Bullying is an epidemic. It touches every part of our life and children are very vulnerable to bullying, because they do not have the tools to prevent it.
From the bully’s point of view, bullying is an act of fear. When the bullies feels inferior for some reason, they search for someone weak to pick on, in an attempt to feel better about themselves. Therefore, the best way to prevent bullying is to develop confidence and for children, this is still work in progress (it is work in progress for grownups too, but children are just at the beginning of this process).
In the last ten years, as the state director of the Together for Humanity Foundation, I worked with thousands of students and had to address bullying many times. The pressure on children to take part in acts of bullying or to watch bullying happen is enormous. Many times, they just do not understand the implications of the things they are doing or seeing.
Over the years, I have learned that we expect kids to understand things that no one ever bothers to explain or, better yet, demonstrate to them.
What we need to change the world from bullying to respect and collaboration is empathy. As parents and educators, we can develop empathy in easy and effective ways.
Rosie Dutton, a teacher from England, found a very creative way to explain the damage of bullying to her students.
She brought to the class two apples. Before the lesson started, she had dropped one of them on the floor several times, but from the outside, both apples still looked the same. She asked the kids if there was any difference between the apples and they said they looked the same.
She picked the apple she had dropped on the floor and said she did not like this apple. She said it was disgusting, ugly and deformed. She asked the students to join in and say more bad things about the apple.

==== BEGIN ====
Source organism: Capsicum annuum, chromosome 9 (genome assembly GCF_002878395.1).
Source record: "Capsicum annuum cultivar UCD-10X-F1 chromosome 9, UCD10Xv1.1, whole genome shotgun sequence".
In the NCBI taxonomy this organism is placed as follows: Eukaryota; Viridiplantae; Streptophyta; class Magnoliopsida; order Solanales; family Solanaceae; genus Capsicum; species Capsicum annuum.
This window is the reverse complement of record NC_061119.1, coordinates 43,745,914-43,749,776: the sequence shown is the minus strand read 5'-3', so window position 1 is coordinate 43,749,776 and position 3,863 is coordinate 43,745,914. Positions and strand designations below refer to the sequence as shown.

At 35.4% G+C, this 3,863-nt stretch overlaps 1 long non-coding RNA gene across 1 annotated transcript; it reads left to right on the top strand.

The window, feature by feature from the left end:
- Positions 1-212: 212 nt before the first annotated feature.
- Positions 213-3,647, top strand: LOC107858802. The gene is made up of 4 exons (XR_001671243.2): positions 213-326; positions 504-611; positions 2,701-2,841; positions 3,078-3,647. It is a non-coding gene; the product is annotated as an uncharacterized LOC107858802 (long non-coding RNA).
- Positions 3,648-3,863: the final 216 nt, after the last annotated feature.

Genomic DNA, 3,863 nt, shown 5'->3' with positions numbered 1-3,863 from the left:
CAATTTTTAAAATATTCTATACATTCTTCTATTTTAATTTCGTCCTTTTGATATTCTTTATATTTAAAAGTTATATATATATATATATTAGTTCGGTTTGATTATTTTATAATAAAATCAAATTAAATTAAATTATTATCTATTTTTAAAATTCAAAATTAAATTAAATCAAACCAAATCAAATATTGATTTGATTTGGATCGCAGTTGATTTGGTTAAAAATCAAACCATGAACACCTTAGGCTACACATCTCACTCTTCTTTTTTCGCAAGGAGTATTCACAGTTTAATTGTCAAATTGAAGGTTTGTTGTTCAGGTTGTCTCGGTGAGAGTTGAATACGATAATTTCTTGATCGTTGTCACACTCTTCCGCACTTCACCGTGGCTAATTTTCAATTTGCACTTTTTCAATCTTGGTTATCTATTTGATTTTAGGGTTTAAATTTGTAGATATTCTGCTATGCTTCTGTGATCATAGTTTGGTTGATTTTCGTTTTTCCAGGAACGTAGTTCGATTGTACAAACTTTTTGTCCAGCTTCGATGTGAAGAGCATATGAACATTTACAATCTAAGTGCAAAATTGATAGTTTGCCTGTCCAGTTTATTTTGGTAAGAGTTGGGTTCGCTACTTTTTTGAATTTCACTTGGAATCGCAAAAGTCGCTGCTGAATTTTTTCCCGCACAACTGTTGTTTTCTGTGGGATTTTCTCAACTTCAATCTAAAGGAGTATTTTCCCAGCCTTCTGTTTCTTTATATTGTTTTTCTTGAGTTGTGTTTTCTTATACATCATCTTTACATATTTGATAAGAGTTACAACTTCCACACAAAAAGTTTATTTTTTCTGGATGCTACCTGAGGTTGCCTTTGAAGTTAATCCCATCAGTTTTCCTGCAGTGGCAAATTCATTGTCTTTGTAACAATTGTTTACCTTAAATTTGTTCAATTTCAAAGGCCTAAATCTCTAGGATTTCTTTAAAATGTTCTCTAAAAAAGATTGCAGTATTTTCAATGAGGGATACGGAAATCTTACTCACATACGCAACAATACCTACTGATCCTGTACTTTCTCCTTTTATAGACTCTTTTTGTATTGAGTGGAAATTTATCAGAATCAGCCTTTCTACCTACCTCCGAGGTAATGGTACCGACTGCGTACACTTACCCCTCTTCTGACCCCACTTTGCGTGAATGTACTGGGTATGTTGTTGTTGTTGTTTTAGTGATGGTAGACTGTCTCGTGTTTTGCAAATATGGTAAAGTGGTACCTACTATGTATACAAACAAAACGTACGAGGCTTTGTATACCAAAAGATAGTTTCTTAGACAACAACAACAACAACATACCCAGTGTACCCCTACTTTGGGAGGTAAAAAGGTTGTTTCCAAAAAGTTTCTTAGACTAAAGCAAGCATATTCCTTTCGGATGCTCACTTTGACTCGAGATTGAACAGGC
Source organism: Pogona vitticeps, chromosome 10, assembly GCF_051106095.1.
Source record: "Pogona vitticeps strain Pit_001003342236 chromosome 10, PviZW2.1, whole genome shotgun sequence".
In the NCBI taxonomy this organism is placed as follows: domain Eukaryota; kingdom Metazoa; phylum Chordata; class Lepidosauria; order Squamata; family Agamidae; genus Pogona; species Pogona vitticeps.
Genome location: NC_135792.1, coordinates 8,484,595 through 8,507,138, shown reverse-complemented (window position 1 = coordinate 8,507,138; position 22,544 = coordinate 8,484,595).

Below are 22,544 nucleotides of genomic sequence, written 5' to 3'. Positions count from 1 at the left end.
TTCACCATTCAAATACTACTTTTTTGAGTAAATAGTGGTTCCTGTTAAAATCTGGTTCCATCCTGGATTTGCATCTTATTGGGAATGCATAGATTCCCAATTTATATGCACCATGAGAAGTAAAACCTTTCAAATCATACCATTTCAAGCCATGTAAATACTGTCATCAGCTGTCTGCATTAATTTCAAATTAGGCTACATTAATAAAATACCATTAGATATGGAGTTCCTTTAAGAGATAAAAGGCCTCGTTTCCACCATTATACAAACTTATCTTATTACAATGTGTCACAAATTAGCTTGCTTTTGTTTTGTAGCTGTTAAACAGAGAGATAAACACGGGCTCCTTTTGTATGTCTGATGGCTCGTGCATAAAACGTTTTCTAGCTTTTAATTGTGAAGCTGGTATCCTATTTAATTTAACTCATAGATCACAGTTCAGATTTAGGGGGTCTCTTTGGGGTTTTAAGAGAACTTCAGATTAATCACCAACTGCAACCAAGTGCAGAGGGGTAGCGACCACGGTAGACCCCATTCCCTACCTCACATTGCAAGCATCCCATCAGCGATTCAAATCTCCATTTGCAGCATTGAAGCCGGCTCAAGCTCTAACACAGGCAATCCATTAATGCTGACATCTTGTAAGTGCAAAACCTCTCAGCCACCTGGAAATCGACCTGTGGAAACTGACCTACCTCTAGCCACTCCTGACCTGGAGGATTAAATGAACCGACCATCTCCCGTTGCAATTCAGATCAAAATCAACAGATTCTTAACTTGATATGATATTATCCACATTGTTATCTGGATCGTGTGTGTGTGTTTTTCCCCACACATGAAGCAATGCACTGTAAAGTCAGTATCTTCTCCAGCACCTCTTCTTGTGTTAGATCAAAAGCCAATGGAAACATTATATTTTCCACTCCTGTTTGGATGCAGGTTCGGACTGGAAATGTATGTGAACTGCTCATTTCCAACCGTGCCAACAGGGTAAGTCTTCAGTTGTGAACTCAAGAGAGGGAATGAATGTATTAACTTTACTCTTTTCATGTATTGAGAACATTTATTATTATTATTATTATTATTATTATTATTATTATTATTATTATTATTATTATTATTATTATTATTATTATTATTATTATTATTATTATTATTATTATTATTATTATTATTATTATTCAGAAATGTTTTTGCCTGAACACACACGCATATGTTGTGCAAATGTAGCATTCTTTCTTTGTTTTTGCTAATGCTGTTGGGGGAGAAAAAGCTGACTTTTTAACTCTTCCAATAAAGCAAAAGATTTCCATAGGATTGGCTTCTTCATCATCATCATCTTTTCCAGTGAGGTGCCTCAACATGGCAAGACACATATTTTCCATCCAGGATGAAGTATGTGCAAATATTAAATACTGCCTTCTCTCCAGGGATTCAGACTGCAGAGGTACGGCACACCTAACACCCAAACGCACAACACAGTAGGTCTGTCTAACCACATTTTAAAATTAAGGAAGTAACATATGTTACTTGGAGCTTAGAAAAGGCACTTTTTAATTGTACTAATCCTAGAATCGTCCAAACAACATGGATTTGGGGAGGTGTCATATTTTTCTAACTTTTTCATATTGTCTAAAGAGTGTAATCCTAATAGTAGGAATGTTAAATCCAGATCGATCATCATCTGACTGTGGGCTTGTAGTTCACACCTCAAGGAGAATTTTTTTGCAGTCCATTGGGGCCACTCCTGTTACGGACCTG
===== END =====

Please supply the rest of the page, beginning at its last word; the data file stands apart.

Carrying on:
At first, the students were surprised, but eventually, they joined it with sentences like “You are disgusting”, “You must have worms inside you” and “I hate you”.
Then, Rosie said some good things about the other apple, passed it around the class and encouraged the students to say some more positive things about the “good” apple.
Then, she cut the apples in half with a knife and asked the kids to come closer and look what the apples looked like on the inside.
The “bad” apple was bruised, while the “good” apple looked healthy and inviting.
Rosie did not have to say much. The kids understood that those bruises were the same as the ones we have in our hearts when we are hurt, ridiculed or abused.
“From the outside”, said Rosie, “We don’t know how a person is hurt when we say the things we say”.
This apple demonstration is a very easy way to explain why our words have the ability to hurt or heal and how damaging our words can be if we use them wrong. Sticks and stones can hurt my bones and words can leave a scar on my soul.
Whether you are a parent or a teacher, it will be good to have a discussion after this demonstration to facilitate the development of empathy. Empathy can be developed and it is our job to do it.
Remember, happiness is a choice and so is bullying.
This post is part of the series Bullying:
- Bullying Facts and Myth
- Bullying Statistics are Scary
- What is NOT Bullying?
- Types of Bullying
- Why Do People Bully?
- Victims of Bullying
- Bullying Bystanders
- Home of the bully
- Home of the bully (2)
- Workplace Bullying
- Workplace Bullying (2)
- How to Help Bullying Victims
- How to Help Bullying Victims (2)
- How to Help Bullying Victims (3)
- How to Help Bullying Victims (4)
- How to Help Bullying Bystanders
- How to Help Bullying Bystanders (2)
- How to Stop Workplace Bullying
- How to Stop Workplace Bullying (2)
- How Workplace Bullying Bystanders Can Break the Cycle
- How Organizations Can Stop Bullying
- How Organizations Can Stop Bullying (2)
- Bully Parents
- How to Stop Parental Bullying
- How to Stop Parental Bullying (2)
- How to Stop Parental Bullying (3)
- How to Stop Parental Bullying (4)
- How to Stop Parental Bullying (5)
- How to Stop Parental Bullying (6)
- How to Stop Parental Bullying (7)
- How to Stop Parental Bullying (8)
- How to Stop Parental Bullying (9)
- How to Stop Parental Bullying (10)
- How to Stop Parental Bullying (11)
- How to Stop Bullying with Empathy: The Story of Two Apples